Cancellation of Deed is an action in personam

Supreme Court: In an appeal against Trial Court and Bombay High Court’s decision, whereby, the respondent’s application under Section 8 of the Arbitration and Conciliation Act, 1996 (“Arbitration Act”) for referring the matter to arbitration was allowed. A declaration was sought as to declare the Conveyance Deed as null and void, was referred to arbitration by the Bombay High Court, rejecting the appellants’ petition. The Division Bench comprising of Aniruddha Bose and Sudhanshu Dhulia, JJ. dismissed the appeal and held that the cancellation of deed is an action in personam, hence it is arbitrable.

Factual Matrix

Emerald Acres Private Limited (respondent 2/ EAPL) was incorporated by appellant and her husband on 18-04-2006 to carry on the business of real-estate development. Subsequently, two Tripartite Agreements were signed between appellant’s husband, respondent and EAPL in 2007 and 2008 to develop, trade, and deal with the property and also to acquire such further properties as may be mutually agreed between the parties. Both the Tripartite Agreements contained the arbitration clause. The appellant’s husband died and bequeathed his assets to the appellants (his wife and son) through a will dated 10-02-2011. The appellants filed a suit seeking a declaration that the Deed of Conveyance dated 17-12-2019 and the Development Agreements be declared null and void, entered into pursuant to the two Tripartite Agreements be declared validly terminated.


Whether the Trial Court and the High Court rightly referred the matter to arbitration or is the dispute of such a nature that it cannot be referred to arbitration?

The Court said that the first prerequisite for an application under Section 8 was satisfied in the 2007 and 2008 Tripartite agreements. Therefore, the Court held that the Trial Court and the High Court had rightly held that the broad language of the “arbitration clause” in the two Tripartite Agreements dated would cover the dispute raised by the appellants before the Civil Court, and hence the case was rightly referred for arbitration.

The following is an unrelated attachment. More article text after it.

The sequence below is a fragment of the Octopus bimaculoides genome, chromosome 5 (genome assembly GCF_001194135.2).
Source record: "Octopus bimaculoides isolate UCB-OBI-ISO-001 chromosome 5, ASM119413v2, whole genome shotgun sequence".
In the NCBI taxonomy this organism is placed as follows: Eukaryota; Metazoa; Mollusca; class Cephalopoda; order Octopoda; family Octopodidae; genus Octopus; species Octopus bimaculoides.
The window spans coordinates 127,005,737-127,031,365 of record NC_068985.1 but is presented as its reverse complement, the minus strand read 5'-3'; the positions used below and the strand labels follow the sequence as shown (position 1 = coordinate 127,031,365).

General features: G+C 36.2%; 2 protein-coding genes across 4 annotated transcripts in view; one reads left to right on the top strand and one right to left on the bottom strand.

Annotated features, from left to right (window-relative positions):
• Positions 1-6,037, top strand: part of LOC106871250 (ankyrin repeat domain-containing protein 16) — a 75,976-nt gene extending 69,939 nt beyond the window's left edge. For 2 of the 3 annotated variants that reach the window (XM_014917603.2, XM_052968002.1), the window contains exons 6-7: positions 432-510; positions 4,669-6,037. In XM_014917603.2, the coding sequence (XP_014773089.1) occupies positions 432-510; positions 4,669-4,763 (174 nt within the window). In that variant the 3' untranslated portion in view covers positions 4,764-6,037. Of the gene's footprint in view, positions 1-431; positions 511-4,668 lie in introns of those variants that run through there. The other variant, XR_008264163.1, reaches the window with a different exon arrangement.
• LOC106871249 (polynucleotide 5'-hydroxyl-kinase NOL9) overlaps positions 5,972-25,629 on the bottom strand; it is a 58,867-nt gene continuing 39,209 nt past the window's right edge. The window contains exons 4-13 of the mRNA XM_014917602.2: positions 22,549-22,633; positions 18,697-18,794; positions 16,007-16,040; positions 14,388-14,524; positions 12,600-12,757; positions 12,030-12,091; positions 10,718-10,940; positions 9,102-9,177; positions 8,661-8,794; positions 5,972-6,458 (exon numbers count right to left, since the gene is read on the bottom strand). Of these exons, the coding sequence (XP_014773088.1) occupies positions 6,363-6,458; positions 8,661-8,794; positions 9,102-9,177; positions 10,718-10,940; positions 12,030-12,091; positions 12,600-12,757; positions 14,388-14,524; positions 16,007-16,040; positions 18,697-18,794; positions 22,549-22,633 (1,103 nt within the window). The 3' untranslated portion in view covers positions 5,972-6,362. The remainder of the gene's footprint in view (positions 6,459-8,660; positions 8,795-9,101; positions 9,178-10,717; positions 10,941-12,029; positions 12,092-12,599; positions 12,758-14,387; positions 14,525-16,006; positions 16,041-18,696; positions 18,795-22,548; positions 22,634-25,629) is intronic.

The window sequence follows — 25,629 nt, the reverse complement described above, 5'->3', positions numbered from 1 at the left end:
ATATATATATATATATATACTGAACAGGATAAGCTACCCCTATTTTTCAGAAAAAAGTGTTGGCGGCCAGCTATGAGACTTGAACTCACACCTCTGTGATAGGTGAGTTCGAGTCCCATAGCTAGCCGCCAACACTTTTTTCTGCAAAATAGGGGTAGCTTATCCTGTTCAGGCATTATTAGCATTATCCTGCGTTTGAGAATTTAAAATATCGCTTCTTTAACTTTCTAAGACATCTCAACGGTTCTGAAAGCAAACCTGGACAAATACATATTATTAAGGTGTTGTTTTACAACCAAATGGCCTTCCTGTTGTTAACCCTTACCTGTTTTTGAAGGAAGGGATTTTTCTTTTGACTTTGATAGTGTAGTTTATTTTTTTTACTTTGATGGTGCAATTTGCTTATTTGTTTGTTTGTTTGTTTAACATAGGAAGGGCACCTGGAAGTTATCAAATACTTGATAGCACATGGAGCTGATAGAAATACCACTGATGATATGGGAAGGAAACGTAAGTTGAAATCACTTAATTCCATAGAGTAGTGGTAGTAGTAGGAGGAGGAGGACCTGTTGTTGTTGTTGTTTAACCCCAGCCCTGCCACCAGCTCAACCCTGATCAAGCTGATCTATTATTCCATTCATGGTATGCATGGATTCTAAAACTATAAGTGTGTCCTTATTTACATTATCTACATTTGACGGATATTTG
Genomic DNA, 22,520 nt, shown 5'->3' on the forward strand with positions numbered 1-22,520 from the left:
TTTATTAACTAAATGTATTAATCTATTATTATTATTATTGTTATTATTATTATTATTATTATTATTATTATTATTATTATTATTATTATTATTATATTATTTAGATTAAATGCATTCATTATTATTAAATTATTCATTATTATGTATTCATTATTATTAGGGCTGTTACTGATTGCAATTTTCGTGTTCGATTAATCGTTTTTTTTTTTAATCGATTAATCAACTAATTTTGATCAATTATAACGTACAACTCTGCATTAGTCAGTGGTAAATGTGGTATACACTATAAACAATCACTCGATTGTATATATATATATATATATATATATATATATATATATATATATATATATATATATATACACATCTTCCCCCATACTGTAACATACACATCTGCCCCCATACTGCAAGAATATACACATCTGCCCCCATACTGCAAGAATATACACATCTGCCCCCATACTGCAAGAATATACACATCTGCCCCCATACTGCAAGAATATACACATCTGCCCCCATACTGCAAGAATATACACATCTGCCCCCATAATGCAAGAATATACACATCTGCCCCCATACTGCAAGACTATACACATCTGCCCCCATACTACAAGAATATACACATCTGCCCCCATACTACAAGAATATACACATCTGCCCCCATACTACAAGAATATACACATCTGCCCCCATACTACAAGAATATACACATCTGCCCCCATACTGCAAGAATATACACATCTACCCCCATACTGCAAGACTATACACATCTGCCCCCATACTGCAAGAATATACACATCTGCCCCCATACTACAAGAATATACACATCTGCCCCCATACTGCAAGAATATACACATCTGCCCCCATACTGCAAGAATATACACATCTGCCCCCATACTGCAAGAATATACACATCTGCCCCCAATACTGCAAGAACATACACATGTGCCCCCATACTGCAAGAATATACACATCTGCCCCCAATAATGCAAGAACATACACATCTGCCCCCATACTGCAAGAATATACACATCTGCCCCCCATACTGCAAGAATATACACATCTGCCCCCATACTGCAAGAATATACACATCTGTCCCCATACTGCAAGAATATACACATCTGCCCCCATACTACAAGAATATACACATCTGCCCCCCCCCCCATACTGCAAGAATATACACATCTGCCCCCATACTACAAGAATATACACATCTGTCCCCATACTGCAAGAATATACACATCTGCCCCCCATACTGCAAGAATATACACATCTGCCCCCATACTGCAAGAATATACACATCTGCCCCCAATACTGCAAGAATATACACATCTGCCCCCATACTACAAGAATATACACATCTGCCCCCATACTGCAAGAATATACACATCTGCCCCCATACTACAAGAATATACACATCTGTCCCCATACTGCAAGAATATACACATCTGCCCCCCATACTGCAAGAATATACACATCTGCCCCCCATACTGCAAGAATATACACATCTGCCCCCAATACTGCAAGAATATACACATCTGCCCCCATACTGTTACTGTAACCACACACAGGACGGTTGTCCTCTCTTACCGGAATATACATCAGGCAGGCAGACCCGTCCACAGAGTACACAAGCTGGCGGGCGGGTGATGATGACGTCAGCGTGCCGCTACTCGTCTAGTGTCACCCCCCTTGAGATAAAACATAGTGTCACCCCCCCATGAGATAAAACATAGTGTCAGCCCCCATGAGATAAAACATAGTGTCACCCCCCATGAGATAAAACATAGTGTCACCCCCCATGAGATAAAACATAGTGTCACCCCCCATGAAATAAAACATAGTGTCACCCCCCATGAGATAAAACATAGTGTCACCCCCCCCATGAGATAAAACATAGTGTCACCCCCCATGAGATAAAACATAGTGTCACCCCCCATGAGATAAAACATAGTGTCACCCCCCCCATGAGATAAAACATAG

Regarding judicial interference in arbitration matters, the Court stated that the role of a ‘Court’ is extremely limited in arbitration matters. The Court perused Section 5 and 8 of the Arbitration Act and noted that major amendments were made in the Arbitration Act in the year 2015, inter alia, both in Section 8 and Section 11 and the basic purpose for the amendments were to minimise the scope of judicial authority in matters of arbitration, except on the ground where prima facie, no valid arbitration agreement exists.

The Court noted that the two Tripartite Agreements, forms the basis for all subsequent agreements, conveyance, etc. The Court said that the arbitration clause in these agreements between the appellant’s husband, respondent and EAPL is very wide in its scope, as it states that “any dispute, in relation to these agreements or in relation to any matter touching or arising from this Agreement, shall be referred to arbitration.” Hence, the Court rejected the appellant’s contention as to non- arbitrability of the said matter.

Arbitrability of Cancellation of Deed